For this action in aerial combat she was awarded the Distinguished Flying Cross.

On the ground it was discovered that her A-10 had sustained damage to one engine and to the redundant hydraulic systems, disabling the flight controls, landing gear and brakes, and horizontal stabilizer. A detailed inspection revealed hundreds of holes in the airframe and that large sections of the stabilizer and hydraulic controls were missing.

"She's one of the few pilots who ever landed the A-10 in the manual mode," said General Richard Myers, USAF, Chairman of the Joint Chiefs of Staff."
http://en.wikipedia....ampbell_(pilot)

Dad Gumm , the ladies can "get Er Done " too !!!!!!!!!!!!!!!!!!!!!!!!!!!!!!!!!!!!!!!!!!!!!!!!!!!!!! :w00t:

Edited by Johnny Signor, 21 June 2012 - 08:42 PM.


#17 Third Herd

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Posted 21 June 2012 - 10:03 PM

Women can do anything they want. I was in the National Guard when they started recruiting women. Other than the strength to put the cable reels back on the truck they could do the job, and many guys had a hard time to help lift a cable reels up to the tailgate of a deuce and a half. I was in shape then and could do it by myself so it was nice to have a female repair person working with me, she knew her stuff and got a better civilian electronics job than I had.

#18 Bluehawk

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Posted 22 June 2012 - 05:00 AM

Women can do anything they want. I was in the National Guard when they started recruiting women. Other than the strength to put the cable reels back on the truck they could do the job, and many guys had a hard time to help lift a cable reels up to the tailgate of a deuce and a half. I was in shape then and could do it by myself so it was nice to have a female repair person working with me, she knew her stuff and got a better civilian electronics job than I had.

Amen, and amen... happily, there are few if any artificial barriers anymore, despite the opinions of those who insist on creating them.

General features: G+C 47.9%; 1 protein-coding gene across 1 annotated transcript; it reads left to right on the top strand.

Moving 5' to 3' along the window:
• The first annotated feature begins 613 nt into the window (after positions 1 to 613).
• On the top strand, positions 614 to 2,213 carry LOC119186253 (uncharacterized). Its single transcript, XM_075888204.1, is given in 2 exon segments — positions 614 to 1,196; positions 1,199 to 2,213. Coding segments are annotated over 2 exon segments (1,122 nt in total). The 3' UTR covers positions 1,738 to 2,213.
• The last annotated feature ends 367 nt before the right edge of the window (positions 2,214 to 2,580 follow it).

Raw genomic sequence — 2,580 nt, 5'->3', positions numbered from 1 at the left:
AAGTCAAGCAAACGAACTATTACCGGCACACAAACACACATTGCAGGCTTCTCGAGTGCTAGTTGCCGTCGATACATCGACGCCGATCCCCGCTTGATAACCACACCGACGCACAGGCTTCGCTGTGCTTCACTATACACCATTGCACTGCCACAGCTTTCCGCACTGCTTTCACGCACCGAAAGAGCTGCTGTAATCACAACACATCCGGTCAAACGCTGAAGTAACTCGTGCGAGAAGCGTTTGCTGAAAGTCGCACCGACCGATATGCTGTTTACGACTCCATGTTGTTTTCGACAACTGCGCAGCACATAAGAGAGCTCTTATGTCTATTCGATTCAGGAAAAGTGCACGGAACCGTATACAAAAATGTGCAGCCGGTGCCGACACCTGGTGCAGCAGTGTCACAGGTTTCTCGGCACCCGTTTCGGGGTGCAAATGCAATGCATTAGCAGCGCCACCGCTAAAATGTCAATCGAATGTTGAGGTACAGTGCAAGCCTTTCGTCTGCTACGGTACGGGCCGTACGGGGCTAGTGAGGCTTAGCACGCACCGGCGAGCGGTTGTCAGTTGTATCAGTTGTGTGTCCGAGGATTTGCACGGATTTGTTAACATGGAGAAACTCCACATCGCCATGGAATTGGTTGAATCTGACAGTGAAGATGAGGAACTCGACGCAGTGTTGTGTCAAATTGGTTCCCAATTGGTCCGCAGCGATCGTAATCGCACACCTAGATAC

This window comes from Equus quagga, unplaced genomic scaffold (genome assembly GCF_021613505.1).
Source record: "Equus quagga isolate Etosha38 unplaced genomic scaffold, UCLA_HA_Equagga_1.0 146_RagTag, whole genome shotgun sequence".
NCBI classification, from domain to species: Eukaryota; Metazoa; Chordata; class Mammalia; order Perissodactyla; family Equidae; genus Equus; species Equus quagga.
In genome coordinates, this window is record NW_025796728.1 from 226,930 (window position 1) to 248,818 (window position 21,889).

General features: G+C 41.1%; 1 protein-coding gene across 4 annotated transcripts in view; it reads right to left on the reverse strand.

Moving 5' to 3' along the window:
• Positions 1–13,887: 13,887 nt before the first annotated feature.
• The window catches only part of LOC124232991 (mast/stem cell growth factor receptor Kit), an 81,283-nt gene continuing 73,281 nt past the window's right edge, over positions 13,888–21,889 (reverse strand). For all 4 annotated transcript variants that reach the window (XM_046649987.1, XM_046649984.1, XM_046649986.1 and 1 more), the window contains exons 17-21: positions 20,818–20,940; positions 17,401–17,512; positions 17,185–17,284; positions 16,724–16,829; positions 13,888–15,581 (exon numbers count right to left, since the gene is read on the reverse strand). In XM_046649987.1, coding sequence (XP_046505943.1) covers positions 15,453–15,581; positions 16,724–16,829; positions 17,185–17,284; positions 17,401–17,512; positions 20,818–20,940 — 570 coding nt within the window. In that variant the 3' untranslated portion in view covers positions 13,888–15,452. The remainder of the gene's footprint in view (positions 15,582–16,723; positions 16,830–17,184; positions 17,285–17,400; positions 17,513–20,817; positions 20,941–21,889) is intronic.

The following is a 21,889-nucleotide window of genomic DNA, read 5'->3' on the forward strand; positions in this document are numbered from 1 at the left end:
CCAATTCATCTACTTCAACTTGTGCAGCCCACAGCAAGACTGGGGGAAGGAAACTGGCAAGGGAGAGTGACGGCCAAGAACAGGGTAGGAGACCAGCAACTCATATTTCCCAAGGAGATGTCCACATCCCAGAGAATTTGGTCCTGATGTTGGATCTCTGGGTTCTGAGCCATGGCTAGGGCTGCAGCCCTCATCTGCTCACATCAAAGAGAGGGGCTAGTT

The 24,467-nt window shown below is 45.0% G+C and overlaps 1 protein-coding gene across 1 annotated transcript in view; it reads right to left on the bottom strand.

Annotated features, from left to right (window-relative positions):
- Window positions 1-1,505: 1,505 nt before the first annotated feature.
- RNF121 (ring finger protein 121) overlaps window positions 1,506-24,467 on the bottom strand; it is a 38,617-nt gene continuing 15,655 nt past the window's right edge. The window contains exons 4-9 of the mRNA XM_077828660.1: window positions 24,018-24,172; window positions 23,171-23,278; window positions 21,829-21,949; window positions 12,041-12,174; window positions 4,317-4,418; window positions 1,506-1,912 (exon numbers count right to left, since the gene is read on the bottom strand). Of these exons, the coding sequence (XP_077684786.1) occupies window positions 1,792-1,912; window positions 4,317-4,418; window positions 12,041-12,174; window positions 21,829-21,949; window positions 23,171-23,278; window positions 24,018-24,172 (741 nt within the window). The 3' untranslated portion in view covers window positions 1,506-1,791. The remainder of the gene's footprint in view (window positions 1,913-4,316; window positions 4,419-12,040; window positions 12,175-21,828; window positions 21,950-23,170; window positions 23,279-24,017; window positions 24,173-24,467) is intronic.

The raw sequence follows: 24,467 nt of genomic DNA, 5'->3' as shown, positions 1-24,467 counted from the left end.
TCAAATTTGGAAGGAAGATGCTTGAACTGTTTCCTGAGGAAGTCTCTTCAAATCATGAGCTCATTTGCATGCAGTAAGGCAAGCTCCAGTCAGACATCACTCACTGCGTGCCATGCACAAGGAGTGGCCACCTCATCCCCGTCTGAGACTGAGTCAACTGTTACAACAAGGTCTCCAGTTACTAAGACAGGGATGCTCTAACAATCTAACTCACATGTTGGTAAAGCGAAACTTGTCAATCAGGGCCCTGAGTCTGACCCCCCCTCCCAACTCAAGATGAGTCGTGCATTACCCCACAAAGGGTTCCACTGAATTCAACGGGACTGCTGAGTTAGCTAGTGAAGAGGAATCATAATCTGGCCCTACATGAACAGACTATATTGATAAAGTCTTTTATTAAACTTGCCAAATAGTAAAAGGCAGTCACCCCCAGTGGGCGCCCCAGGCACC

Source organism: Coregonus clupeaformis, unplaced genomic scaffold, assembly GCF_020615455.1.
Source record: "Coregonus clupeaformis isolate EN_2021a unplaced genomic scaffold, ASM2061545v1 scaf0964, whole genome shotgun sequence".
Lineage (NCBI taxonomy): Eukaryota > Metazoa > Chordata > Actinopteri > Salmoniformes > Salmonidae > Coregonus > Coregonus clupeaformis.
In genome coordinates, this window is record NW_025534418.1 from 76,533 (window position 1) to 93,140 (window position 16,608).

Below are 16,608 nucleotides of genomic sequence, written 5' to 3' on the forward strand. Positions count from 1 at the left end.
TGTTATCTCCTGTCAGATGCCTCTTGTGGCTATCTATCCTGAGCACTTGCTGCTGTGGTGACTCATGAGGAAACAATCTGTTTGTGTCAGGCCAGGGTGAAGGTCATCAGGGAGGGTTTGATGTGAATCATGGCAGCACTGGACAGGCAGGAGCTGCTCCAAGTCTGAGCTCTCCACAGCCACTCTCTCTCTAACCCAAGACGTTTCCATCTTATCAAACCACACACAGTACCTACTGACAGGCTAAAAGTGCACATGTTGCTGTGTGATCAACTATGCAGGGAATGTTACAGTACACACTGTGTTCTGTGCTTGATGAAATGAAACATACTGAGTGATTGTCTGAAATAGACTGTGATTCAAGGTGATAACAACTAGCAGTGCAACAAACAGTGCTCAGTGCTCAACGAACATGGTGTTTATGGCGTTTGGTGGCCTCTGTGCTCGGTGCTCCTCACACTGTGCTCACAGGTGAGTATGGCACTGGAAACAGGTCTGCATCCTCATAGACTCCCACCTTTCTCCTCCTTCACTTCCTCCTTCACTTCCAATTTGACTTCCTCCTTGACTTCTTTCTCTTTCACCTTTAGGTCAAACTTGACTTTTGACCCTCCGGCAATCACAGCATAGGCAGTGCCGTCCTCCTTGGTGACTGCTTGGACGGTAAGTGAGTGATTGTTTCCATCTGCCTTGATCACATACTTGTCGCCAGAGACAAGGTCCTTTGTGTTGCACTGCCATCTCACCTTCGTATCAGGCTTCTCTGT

One of my favorites is the fairly recent all-female C-130 crew, in 2005 - it must have been a proud day for those GIs, and anyone can understand why. May the day soon come when such achievements are unremarkable.

From left to right, Staff Sgt. Josie E. Harshe, flight engineer; Capt. Anita T. Mack, navigator; 1st Lt. Siobhan Couturier, pilot; Capt. Carol J. Mitchell, aircraft commander; and loadmasters Tech. Sgt. Sigrid M. Carrero-Perez and Senior Airman Ci Ci Alonzo, pause in the cargo bay of their C-130 for a group photo following their historic flight. U.S. Air Force photo

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#19 cutiger83

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Posted 22 June 2012 - 05:54 AM

Thanks so much for the wonderful posts! They are appreciated more than you know! :thumbsup:

....Kat

#20 Bluehawk

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Posted 22 June 2012 - 07:48 AM

Not forgetting the pioneers of WWII military aviation, our WASPs, 38 of whom gave their lives in uniform.

Dorothy Mae "Dottie" Nichols
June 11, 1944

Dorothy reported to the 6th Ferrying Group at Long Beach Army Air Base after basic training. After a year of flying lighter aircraft, she graduated from pursuit school on May 15, 1944. She ferried P-47s, P-40s, and P-39s for about a year. While flying a P-39 from Buffalo New York back to Great Falls Montana, they had to refuel in Bismark, ND. Dorothy reported problems with the engine and the caburetor was replaced. A sustitute part had to be used due to lack of parts. At the end of the runway, Dottie checked out the plane. It was not running properly and others in line to take-off moved aside to let her return to the flight line, but she went on. Shortly after take-off, the engine quit. The plane crashed and went up in flames. An accident investigator reported that Dottie was killed by the control stick going through her forehead before the flames engulfed the plane. Jary Johnson, a WASP flying another P-39 with Dorothy, excorted Dorothy's body back to Los Angles for the funeral, which was attended by both Nancy Love and Jackie Cochran.

Prior to joining the WASP Dottie, had graduated from UCLA with a Master of Arts degree. She became a professor of history at Louisiana State where she also got her pilot's license. She took a leave of absence after WWII started and joined the WASP program on December 15, 1942.

Source:
http://wwii-women-pi...KIA/38KIA2.html